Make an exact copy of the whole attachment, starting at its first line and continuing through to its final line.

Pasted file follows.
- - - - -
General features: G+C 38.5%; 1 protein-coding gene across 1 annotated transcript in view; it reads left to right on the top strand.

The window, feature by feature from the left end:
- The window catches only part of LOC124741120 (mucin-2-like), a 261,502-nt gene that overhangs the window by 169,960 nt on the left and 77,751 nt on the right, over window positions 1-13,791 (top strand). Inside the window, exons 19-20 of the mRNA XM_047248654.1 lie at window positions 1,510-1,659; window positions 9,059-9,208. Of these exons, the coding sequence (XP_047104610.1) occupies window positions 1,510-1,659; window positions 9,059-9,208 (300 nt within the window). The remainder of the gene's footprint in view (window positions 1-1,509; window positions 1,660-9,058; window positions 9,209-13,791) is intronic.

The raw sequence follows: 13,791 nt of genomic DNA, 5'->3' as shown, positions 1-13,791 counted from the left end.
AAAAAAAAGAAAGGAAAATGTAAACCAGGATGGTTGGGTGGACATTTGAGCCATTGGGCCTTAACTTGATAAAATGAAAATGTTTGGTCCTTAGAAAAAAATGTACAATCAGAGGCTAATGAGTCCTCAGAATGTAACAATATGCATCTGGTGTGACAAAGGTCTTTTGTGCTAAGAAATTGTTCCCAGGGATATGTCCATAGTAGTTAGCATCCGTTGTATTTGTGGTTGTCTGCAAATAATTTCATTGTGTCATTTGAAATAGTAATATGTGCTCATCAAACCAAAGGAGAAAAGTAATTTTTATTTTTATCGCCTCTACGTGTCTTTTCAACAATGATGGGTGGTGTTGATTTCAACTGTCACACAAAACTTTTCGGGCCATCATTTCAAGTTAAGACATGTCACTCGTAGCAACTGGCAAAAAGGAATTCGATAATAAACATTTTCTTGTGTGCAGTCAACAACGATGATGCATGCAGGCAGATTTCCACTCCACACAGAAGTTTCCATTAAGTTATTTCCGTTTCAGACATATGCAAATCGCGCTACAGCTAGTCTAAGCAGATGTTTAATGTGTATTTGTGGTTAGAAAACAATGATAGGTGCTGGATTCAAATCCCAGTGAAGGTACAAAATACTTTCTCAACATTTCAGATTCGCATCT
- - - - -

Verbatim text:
General features: G+C 38.5%; 1 protein-coding gene across 1 annotated transcript in view; it reads left to right on the top strand.

The window, feature by feature from the left end:
- The window catches only part of LOC124741120 (mucin-2-like), a 261,502-nt gene that overhangs the window by 169,960 nt on the left and 77,751 nt on the right, over window positions 1-13,791 (top strand). Inside the window, exons 19-20 of the mRNA XM_047248654.1 lie at window positions 1,510-1,659; window positions 9,059-9,208. Of these exons, the coding sequence (XP_047104610.1) occupies window positions 1,510-1,659; window positions 9,059-9,208 (300 nt within the window). The remainder of the gene's footprint in view (window positions 1-1,509; window positions 1,660-9,058; window positions 9,209-13,791) is intronic.

The raw sequence follows: 13,791 nt of genomic DNA, 5'->3' as shown, positions 1-13,791 counted from the left end.
AAAAAAAAGAAAGGAAAATGTAAACCAGGATGGTTGGGTGGACATTTGAGCCATTGGGCCTTAACTTGATAAAATGAAAATGTTTGGTCCTTAGAAAAAAATGTACAATCAGAGGCTAATGAGTCCTCAGAATGTAACAATATGCATCTGGTGTGACAAAGGTCTTTTGTGCTAAGAAATTGTTCCCAGGGATATGTCCATAGTAGTTAGCATCCGTTGTATTTGTGGTTGTCTGCAAATAATTTCATTGTGTCATTTGAAATAGTAATATGTGCTCATCAAACCAAAGGAGAAAAGTAATTTTTATTTTTATCGCCTCTACGTGTCTTTTCAACAATGATGGGTGGTGTTGATTTCAACTGTCACACAAAACTTTTCGGGCCATCATTTCAAGTTAAGACATGTCACTCGTAGCAACTGGCAAAAAGGAATTCGATAATAAACATTTTCTTGTGTGCAGTCAACAACGATGATGCATGCAGGCAGATTTCCACTCCACACAGAAGTTTCCATTAAGTTATTTCCGTTTCAGACATATGCAAATCGCGCTACAGCTAGTCTAAGCAGATGTTTAATGTGTATTTGTGGTTAGAAAACAATGATAGGTGCTGGATTCAAATCCCAGTGAAGGTACAAAATACTTTCTCAACATTTCAGATTCGCATCT